Morrissey could be right. So we’ve taken a leaf out of his book and started our very own book club. But not just any old books. Up for review are those written by Manchester authors (born and bred, adopted, dead or alive) or those set in our fair city. Welcome to MancBook Club.
What are we reading?
Vurt is a 1993 science fiction novel, written by Droylsden-born author Jeff Noon. Winner of the 1994 Arthur C. Clarke Award and often described as one of the best novels of the nineties, it’s set on the streets and in the suburbs of an alternate future Manchester.
But will it satisfy our cravings?
What’s it all about?
The 90’s was the era of Madchester, when stories of the city’s music and drug culture dominated the headlines and when an uneasy tension existed between the media and young people. It was during this time that Jeff Noon was a young man working in Waterstone’s on Deansgate, observing the cultural happenings around him, and where he wrote Vurt.
The book follows the story of The Stash Riders, a group of malcontent youths, all hooked on vurt, an hallucinogenic drug which creates alternate experiences via different coloured feathers, playing on the idea of virtual reality.
The narrator is Scribble, a young man who lost his sister Desdemona after they tried a form of the drug called English Voodoo. The result of the bizarre trip is also the birth of a disgusting, semi-conscious blob which they call The Thing from Outer Space. The story follows Scribble’s attempts to try to take The Thing back to where it came from via a Curious Yellow feather in the hope of rediscovering his sister.
What do we think?
Vurt is both rewarding and hugely disorientating, like the drug itself. The alternate reality the drug creates feels like an amalgamation of the internet and technology. It’s like a video-game gone very badly wrong.
Manchester features heavily as we follow the novel through familiar settings such as Wilmslow Road and Alexandra Park. Bottletown is mentioned repeatedly and supposedly based on the infamous Hulme Crescents, the housing scheme built in 1972 so poorly designed it was demolished 19 years later.
“From every direction the crystal sharp segments of smashed up wine bottles, and beer bottles, and gin bottles, caught and magnified every stray beam of Manchester light. The whole of Bottletown, from the shopping centre to the fortress flats.”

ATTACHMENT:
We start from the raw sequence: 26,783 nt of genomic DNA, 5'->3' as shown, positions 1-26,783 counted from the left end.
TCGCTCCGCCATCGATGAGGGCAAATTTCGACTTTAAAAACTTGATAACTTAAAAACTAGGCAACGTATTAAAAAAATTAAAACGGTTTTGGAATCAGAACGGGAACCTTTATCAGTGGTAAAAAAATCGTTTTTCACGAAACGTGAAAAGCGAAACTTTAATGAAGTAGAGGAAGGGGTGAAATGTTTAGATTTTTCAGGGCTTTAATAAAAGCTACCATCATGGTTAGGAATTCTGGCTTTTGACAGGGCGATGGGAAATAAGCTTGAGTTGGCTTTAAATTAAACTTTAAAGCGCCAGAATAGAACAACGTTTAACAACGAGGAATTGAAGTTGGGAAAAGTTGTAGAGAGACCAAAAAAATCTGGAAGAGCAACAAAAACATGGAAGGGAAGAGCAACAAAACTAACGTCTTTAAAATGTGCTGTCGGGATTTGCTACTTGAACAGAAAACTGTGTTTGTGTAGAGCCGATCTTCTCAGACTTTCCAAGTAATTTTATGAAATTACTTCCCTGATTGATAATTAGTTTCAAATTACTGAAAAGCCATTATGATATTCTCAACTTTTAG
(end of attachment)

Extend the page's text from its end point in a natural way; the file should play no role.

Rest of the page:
In the trek to find Curious Yellow, we come across Cybercops and Shadowcops who stalk the streets for illegal vurt dealers. Creepy Dreamsnakes from the vurt world are mysterious sources of fear which are thrilling. And there are touching insights that the members of The Stash Riders can be just as human as the rest of us, particularly in Scribble’s relationship with the two other girls in the gang, Mandy and Brid.
The narrator’s incestuous love for his sister throws morality into question. Although this is disturbing, it’s the beauty of the language and the intensity of the imagery which makes it so tempting to read on, making us complicit in the chaos. We want to enter into Noon’s world. Rather than glorifying drug culture, it exposes both its terrors and temptations.
In The End
Vurt is not for the faint-hearted. The themes of young destruction in a future city remind us very much of A Clockwork Orange, mixed in with the surrealism of William Burroughs’s Naked Lunch and the messed-up worlds of The Matrix. What is real and what is fake? This is fiction which makes us question the facts on which we are told our social reality is based.
There is meaningful content thoughout, even if direct meaning is not immediately accessible. Rather than reading it literally, enjoying Vurt for the world it evokes as well as the warnings it carries – the danger of indulging fantasy and believing what we see in an increasingly technologized world – can be highly rewarding. Science fiction fans will love it, but it’s far from conventional. And it is as bizarre as it sounds.